Career Day

Career day was a day where a seasoned officer from your career field (usually a Capt/Maj) came to talk to us in one of our flight rooms or auditorium depending on how many people were in your career field.  There were only a handful in my career field and and we actually had three mentors.  It was interesting but not life-changing.  I am a leech for information so most of what they said were things I had heard before.  If you want career advice for the 13S career field (or any career field in general), continue to follow my blog.  I plan to cover most if not all of the things they did.  I think we had two hours blocked off for the career day and it was very relaxed so there was nothing to stress about.

AEF Week

AEF was one of the few events of OTS I knew something about prior to my arrival.  I was pretty nervous about it for really no reason at all – I think I just didn’t really feel like getting dirty again.  We had several briefings about AEF on Monday.  The briefings consisted of safety, mission, overview, etc.  After we finished SMT for the day we packed up and got on a bus in the evening to ship out to AEF.  I think it took about an hour to get out there.

AEF week itself consisted of full day Tuesday and Wednesday, then half a day Thursday.  Thursday afternoon we spent time cleaning up the camp and we were sent on buses back to the OTS complex on Thursday afternoon.  The camp itself consisted of deployment tents with cots, an equipment building, and a public shower/bathroom building.  We had way more amenities than enlisted Security Forces so I really had nothing to complain about.  The showers were hot mostly and we had running water for hygiene.  From my perspective it was great.

The basic day consisted of getting up and eating an MRE, getting your equipment, and walking out or setting up camp.  Once you made it to camp it was game-time so you were back in whatever scenario they gave us.  Our scenario spanned the three days so it was an evolving story line.  They gave us different missions during the scenario and we all had paintball masks for safety.  They had limited paintball guns so they passed them out depending on who needed them most.  After the day was over we walked back to the normal camp and cleaned up then ate hot chow in the equipment barn.  The DFAC had hot food in trucks and I thought it was delicious.

I was an idiot when I packed for AEF so I didn’t have my hygiene bag, I just threw it all in ziplocks.  My hygiene bag definitely would have came in handy because we were in tents.  We all had our cell phones in our tents and there were plenty of plug-ins to go around.  The only other thing I would have brought it I had it was my own personal paintball mask.  The ones they have fogged up really bad and that REALLY sucked when you were trying to perform a mission.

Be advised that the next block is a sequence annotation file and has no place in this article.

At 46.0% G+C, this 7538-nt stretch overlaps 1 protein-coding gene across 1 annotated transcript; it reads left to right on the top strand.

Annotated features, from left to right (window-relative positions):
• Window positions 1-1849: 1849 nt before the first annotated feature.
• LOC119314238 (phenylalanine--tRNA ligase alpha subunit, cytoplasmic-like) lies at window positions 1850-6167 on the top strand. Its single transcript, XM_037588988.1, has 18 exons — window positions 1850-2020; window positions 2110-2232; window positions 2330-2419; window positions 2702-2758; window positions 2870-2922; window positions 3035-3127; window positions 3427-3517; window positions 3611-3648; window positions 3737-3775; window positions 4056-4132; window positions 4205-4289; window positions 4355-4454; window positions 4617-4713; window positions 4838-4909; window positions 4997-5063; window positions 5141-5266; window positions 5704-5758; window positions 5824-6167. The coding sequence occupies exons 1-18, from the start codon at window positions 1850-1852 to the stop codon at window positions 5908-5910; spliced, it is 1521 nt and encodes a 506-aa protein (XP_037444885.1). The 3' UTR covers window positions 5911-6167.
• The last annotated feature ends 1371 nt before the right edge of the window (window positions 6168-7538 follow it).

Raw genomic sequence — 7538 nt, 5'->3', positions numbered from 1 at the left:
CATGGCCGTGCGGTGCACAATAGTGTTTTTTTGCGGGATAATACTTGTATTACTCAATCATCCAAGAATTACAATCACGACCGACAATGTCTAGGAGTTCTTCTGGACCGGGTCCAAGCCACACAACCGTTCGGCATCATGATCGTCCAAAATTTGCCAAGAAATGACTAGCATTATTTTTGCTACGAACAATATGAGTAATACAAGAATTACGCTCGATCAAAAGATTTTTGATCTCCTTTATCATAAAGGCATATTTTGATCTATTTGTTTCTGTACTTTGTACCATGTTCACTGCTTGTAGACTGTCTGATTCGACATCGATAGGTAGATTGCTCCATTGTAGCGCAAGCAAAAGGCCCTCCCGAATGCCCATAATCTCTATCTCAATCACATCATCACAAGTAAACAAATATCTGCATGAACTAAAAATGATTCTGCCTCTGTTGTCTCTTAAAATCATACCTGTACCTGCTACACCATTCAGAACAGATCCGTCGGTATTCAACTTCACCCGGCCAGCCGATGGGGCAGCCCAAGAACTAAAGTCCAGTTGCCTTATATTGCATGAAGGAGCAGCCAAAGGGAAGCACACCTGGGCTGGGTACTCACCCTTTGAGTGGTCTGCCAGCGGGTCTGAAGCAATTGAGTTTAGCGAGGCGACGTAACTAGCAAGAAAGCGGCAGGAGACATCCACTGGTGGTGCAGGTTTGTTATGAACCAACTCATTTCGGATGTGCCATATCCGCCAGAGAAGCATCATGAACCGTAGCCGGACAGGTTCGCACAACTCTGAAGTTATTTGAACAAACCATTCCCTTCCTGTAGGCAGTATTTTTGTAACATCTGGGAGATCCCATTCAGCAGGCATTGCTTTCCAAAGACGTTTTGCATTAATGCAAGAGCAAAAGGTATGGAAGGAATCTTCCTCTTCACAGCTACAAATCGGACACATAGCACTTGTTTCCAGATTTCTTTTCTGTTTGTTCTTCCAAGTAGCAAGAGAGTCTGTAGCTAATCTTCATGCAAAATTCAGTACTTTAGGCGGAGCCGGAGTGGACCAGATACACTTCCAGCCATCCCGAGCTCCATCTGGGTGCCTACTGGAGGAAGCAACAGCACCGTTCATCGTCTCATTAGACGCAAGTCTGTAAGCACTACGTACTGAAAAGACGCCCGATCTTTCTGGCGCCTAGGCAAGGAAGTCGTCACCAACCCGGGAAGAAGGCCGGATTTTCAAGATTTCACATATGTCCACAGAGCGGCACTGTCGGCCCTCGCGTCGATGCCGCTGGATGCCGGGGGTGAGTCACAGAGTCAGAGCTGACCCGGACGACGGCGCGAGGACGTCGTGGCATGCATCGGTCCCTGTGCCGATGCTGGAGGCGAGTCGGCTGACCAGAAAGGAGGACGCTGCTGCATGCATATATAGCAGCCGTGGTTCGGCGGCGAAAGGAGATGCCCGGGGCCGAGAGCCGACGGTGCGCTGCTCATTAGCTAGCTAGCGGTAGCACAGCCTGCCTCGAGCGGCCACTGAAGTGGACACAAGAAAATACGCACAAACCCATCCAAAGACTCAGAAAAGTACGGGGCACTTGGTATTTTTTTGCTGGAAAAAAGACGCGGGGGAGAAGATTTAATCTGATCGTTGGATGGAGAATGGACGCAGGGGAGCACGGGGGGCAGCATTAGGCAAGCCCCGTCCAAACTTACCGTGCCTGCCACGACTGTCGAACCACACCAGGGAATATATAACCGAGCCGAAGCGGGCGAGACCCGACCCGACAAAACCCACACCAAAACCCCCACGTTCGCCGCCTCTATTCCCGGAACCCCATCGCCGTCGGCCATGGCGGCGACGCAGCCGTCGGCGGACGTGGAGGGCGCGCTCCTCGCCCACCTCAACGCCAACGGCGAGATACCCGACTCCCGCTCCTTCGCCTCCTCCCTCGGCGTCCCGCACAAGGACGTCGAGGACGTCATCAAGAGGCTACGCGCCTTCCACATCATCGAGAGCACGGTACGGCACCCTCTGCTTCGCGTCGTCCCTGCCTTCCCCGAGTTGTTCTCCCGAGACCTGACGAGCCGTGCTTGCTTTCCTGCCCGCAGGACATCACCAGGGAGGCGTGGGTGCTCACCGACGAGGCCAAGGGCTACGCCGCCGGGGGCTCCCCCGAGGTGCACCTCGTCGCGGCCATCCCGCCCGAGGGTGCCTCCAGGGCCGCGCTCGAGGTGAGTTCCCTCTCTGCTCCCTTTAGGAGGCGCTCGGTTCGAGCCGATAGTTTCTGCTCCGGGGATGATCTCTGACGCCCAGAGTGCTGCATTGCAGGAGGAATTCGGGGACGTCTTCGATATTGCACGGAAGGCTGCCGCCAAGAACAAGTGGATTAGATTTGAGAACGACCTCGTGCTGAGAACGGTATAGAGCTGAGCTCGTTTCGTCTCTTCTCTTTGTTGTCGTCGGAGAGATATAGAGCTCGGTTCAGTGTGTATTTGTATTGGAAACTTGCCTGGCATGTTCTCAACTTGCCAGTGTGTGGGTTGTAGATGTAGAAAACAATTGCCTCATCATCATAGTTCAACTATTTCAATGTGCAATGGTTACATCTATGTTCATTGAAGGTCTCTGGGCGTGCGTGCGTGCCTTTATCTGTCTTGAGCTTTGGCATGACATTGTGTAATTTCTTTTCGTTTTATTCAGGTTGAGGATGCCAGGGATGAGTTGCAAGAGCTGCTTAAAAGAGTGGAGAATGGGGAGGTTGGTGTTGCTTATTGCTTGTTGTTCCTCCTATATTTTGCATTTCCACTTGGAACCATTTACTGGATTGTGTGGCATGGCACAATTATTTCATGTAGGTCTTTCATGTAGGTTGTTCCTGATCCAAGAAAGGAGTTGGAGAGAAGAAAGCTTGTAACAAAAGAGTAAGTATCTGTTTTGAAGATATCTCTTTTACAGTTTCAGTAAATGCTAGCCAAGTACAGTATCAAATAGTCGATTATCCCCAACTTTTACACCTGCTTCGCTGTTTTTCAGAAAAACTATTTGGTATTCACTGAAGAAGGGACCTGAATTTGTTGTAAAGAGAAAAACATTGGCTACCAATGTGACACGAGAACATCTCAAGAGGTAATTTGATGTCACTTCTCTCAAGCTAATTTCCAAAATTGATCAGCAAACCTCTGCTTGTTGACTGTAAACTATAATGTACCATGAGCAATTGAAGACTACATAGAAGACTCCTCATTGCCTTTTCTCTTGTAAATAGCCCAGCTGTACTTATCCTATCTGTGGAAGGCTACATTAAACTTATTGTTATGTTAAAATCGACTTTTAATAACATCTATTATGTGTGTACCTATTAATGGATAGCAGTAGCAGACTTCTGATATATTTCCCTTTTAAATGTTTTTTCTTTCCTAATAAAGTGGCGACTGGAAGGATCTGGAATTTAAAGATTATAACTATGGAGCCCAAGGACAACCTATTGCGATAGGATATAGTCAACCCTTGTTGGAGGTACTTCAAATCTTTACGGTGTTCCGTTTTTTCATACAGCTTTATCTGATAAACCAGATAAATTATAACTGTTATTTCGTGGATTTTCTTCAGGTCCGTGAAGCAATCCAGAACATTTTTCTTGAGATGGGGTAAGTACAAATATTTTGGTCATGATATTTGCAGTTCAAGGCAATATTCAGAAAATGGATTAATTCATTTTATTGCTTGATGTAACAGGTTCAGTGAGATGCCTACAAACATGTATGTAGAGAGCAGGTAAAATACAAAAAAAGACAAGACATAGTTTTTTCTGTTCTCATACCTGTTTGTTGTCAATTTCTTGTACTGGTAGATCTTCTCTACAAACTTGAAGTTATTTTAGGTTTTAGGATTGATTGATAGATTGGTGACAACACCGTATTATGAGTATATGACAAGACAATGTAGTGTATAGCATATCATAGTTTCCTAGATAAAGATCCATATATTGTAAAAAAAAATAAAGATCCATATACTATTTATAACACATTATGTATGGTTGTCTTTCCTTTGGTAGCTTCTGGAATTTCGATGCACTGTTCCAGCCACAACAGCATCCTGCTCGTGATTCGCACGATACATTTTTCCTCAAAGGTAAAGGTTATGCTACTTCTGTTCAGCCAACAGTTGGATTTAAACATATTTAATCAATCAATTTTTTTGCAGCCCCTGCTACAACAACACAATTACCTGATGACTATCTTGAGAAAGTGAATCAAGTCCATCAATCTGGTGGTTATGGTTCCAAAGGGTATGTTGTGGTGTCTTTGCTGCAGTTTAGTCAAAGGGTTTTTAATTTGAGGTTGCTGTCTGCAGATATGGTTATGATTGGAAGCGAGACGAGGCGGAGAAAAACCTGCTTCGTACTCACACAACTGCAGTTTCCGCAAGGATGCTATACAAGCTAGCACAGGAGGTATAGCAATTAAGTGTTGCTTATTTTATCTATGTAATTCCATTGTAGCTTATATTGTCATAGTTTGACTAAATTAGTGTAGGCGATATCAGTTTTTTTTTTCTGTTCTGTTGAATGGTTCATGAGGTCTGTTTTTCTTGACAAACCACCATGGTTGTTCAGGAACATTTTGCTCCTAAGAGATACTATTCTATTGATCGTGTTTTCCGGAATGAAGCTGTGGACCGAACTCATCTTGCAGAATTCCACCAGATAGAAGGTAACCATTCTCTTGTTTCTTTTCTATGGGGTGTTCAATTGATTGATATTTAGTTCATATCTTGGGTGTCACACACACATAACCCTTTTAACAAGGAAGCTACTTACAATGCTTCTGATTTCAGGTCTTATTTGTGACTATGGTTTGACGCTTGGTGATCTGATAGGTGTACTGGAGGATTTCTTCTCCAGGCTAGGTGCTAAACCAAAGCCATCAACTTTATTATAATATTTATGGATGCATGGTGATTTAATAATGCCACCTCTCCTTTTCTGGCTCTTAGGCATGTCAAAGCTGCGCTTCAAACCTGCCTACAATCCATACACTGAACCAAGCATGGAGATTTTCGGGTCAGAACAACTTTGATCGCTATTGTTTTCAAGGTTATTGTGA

Assault Course

The assault course was a blast!  I was really nervous about it but there was no need to be.  We basically jogged through several obstacles and cleared them as a team of two.  The course ended with the rope over the water which I am sure you have seen videos of.  I had a good time.


Week 7 – Wargames, Commandant Inspection, SPT #2, Final Briefings!


Wargames is essentially a computer game which simulates all of the different Air Force capabilities in a computerized environment.  I thought it was similar to the game Command and Conquer but with realistic weapon systems (fancy AF word for aircraft).  There may be other versions out there but the one we trained on just had all of the main aircraft (B-1, B-52, F-16, F-15, F-22, KC-135, etc).  The idea is to familiarize us all with the Air Force weapon system capabilities in a simulated war environment.
The simulator is located off of the OTS campus but within marching distance.  During the week each flight had a designated time to use the simulator to play the wargame.  Each flight had our own room and we played against a computer.  My flight divided the different missions (counter air, offensive air, refueling, bombing, etc) by flight member.  The simulation took several hours and it was very laid back.  We were able to bring snacks (and even encouraged to do so by the staff!)  The main motivation with doing well was the honor flight competition.  I don’t know the specifics, but I know the wargames contributed to part of the score.

Commandant Inspection